Rights in the event of a decision not to charge the defendant

At the end of the pre-trial investigation the prosecutor supervising the pre-trial investigation of the case can decide that evidence gathered is not sufficient to charge the person suspected and there are no chance to gather more evidence of his or her guilt. There can also be a situation when it stays unknown who could be suspected with the crime and no prospects to find it out exist. In these cases, the prosecutor decides to terminate the pre-trial investigation and shall notify you as the injured party (victim) about his or her decision. You have the right to appeal the decision to the senior prosecutor in 20 days after you are notified about it. In case the senior prosecutor upholds the decision, you have the right to appeal the decision of the senior prosecutor to the judge of pre-trial investigation. Once again, you would have 20 days for the appeal.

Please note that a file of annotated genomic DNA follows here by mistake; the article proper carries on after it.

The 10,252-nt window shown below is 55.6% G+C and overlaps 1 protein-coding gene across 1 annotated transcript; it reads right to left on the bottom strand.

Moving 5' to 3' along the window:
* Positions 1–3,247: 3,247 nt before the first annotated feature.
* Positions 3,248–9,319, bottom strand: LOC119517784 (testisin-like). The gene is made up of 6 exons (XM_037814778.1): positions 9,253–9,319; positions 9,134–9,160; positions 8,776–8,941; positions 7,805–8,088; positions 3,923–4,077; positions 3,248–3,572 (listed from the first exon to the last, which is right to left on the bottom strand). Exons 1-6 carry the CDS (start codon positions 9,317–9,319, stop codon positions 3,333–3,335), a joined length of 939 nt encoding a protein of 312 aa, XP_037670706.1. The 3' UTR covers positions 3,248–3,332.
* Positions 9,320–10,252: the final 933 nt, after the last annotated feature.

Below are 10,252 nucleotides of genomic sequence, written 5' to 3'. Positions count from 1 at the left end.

You have the right to appeal the negative decision of the pre-trial judge also. In this case you would have to apply to a court of a higher instance, however, would have only 7 days for the appeal. The laws establish that the injured party (victim) has a right to access the data that the decision to terminate pre-trial investigation was based upon. Please consider that usually decisions of prosecutors to end pre-trial investigations are well grounded, thus when deciding to appeal it would be best to assure representation of your interests by a practicing lawyer or to consult a professional lawyer at least. Please also note that terminated pre-trial investigations can be renewed afterwards, in case new substantial evidence emerge.

I was a victim of crime: consequences and reactions The rights of victims of crime Criminal proceedings Who’s who in criminal proceedings


Top Map Exit